I Earn More Than He Does
It can be tricky when you make more than your spouse. Here’s how some couples deal with it.
Although the glass ceiling still exists, a growing number of women are making more than their male partners. Here are the effects this has had on their relationships … Turns out that even in 2009, gender roles can both strengthen and stress a marriage.
It Makes Their Relationship Work
Gina Madison, 28, of Pittsburgh, works in corporate communications and brings home more bacon than her husband, who works in landscape design. She says this works for them: “In fact, he enjoys bragging to his friends about the fact that I make more than he does.” Gina enjoys being independently financially stable — and she loves to shop and get pedicures without guilt or judgment from her husband: “I love that my shopping trips are rarely questioned because, after all, I am earning the bulk of our money.” Plus, their future goals are in alignment. “I am an extremely motivated and career-driven woman. Although I would like to have a family some day, there has always been the fear in the back of my mind on how I would manage the whole work-life balance. Since I am the breadwinner, my husband and I have set ourselves up very nicely for him to be ‘Mr. Mom’ down the road — something that we both fully embrace,” says Gina.
Men Can Be Surprised — And Not Always Pleased — By the Disparity
Pamela Ricci, 25, of Boston, knew that she earned more in marketing than her husband-to-be did in sales, but he didn’t: “My husband discovered that I earn more than him after we were married when we put together a budget. It was a surprise to him, and he seemed a little wounded at first, but he has come to accept it and it doesn’t seem to bother him.” She also likes the freedom to spend: “He will say things like, ‘I can’t tell you not to spend your money, but I think you could have spent it on something more important, or saved it.’ I think if it were him that were making more, he would be more vocal about my spending.” While her husband is now cool with her earning the bigger bucks, she’s more than okay with it: “It’s empowering for me as a new bride. I went into this marriage with something to offer financially, and that reinforces my position as an equal in the marriage.”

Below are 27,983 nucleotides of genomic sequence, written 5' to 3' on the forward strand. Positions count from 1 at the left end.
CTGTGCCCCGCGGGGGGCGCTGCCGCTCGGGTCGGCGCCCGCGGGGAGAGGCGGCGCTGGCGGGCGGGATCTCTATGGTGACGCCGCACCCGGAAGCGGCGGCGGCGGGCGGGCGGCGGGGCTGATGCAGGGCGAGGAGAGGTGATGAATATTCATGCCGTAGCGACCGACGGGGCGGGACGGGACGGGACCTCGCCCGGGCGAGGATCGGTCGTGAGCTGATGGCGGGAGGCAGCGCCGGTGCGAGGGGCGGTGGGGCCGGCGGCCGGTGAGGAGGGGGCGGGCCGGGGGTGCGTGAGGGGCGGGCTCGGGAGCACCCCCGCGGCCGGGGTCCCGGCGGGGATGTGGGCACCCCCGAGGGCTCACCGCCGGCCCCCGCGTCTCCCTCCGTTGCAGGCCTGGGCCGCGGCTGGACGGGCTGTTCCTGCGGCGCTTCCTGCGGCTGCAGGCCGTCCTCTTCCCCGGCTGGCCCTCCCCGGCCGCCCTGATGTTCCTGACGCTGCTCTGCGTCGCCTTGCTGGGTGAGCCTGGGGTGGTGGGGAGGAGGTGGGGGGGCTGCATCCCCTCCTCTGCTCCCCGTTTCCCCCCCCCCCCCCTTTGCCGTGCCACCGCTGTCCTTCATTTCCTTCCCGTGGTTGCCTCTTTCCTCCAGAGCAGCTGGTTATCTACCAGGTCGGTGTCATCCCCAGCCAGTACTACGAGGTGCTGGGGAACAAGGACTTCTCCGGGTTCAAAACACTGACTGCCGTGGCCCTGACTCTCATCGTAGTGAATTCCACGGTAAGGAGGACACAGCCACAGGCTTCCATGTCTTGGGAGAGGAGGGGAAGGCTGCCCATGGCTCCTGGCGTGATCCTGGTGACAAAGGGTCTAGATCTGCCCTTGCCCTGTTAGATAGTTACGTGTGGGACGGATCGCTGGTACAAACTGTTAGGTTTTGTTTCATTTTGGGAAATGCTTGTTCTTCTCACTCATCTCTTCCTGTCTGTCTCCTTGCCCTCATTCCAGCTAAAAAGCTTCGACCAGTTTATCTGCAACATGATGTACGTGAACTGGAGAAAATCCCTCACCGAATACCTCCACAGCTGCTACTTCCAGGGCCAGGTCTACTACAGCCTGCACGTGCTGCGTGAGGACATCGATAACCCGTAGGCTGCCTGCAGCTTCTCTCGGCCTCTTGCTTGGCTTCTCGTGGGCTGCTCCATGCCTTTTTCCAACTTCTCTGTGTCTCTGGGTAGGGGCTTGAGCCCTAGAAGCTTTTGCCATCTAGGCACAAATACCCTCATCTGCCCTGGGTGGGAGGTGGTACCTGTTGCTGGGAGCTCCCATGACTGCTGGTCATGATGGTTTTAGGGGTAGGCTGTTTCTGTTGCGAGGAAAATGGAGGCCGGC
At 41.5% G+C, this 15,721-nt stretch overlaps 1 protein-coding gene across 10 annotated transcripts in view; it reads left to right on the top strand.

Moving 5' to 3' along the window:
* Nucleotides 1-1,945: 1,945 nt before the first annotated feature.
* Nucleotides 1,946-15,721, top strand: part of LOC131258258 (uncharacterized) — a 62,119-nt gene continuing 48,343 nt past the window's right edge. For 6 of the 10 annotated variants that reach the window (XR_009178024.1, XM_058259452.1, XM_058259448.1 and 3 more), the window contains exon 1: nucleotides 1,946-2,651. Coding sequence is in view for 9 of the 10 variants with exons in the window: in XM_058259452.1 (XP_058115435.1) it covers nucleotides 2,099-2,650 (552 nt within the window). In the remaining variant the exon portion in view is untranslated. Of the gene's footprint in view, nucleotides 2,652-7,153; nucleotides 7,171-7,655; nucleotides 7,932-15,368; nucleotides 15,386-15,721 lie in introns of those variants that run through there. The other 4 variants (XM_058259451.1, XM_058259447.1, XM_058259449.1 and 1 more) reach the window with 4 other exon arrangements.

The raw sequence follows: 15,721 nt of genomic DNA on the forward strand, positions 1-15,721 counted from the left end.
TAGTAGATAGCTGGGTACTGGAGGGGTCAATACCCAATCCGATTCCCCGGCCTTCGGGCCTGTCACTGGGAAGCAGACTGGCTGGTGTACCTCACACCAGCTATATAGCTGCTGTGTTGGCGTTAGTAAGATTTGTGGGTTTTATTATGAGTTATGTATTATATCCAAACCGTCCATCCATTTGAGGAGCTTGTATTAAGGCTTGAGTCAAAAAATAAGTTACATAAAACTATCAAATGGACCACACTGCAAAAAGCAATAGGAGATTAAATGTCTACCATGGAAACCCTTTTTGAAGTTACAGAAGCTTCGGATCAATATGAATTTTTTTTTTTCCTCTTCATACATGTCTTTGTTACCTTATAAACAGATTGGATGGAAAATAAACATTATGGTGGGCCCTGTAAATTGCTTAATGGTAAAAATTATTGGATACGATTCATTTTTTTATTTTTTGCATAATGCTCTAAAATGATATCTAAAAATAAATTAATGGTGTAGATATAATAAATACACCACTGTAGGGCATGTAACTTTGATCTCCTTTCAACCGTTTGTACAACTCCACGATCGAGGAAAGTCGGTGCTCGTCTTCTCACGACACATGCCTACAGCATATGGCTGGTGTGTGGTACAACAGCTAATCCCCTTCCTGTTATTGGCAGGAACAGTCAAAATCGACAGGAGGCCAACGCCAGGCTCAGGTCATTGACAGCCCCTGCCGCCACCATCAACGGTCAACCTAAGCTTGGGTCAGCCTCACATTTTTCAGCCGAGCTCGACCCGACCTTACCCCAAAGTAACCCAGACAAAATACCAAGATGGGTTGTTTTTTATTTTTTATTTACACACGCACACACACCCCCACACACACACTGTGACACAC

Tricia Kent, 36, of Vero Beach, Florida says that while “it’s never been an issue,” she is sensitive to her husband’s pride. Says the public relations partner and mother-of-two: “He’s mentioned a few times about me not rubbing it in his face — I never did of course.” She wouldn’t be against him earning more, though. “It wouldn’t be a bad thing — it would certainly ease my mind a bit about finances and taking care of two children,” says Tricia. “It would be nice to be able to wake up and go to work not because I have to, but because I love what I do for a living.”